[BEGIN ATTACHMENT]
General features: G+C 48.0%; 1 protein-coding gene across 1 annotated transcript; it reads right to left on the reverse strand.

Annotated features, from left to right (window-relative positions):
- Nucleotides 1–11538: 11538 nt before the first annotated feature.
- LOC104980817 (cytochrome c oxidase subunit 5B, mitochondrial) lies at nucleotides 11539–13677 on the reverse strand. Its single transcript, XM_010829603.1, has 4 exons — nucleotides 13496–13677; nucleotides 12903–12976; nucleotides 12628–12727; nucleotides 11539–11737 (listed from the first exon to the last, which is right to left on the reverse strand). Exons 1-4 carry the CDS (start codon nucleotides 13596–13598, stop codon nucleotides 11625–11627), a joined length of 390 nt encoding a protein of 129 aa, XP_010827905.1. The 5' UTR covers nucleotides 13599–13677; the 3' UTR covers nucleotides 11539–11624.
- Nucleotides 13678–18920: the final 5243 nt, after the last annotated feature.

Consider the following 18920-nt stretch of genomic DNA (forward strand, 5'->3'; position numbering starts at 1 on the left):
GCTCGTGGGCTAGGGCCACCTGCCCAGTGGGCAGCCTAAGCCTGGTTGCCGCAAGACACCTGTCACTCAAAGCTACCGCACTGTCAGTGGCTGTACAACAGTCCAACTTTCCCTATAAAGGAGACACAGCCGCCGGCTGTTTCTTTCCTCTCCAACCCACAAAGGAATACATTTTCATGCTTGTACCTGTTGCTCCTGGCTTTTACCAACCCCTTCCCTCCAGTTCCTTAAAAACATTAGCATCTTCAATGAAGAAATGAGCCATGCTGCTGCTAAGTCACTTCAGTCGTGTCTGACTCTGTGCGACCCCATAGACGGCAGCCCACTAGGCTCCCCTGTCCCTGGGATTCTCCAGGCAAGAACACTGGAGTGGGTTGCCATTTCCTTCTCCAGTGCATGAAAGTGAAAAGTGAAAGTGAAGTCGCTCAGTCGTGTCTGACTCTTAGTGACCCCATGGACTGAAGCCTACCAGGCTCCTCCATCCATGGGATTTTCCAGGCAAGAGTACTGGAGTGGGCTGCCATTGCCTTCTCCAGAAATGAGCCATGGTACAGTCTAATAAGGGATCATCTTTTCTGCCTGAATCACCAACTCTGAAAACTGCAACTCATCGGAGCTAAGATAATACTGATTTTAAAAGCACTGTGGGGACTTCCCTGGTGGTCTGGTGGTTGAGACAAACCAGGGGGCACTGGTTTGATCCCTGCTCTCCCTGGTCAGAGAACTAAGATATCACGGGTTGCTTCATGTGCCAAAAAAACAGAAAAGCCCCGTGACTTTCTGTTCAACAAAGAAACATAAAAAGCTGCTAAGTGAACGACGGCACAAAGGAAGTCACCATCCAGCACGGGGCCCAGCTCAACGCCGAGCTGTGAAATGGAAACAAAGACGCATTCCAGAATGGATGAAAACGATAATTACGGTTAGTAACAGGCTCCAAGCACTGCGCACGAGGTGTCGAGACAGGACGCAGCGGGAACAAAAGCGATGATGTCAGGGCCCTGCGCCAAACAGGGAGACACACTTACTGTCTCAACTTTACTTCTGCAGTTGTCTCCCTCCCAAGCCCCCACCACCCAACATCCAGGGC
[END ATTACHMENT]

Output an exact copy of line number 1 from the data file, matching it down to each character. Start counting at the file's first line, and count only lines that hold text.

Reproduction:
General features: G+C 48.0%; 1 protein-coding gene across 1 annotated transcript; it reads right to left on the reverse strand.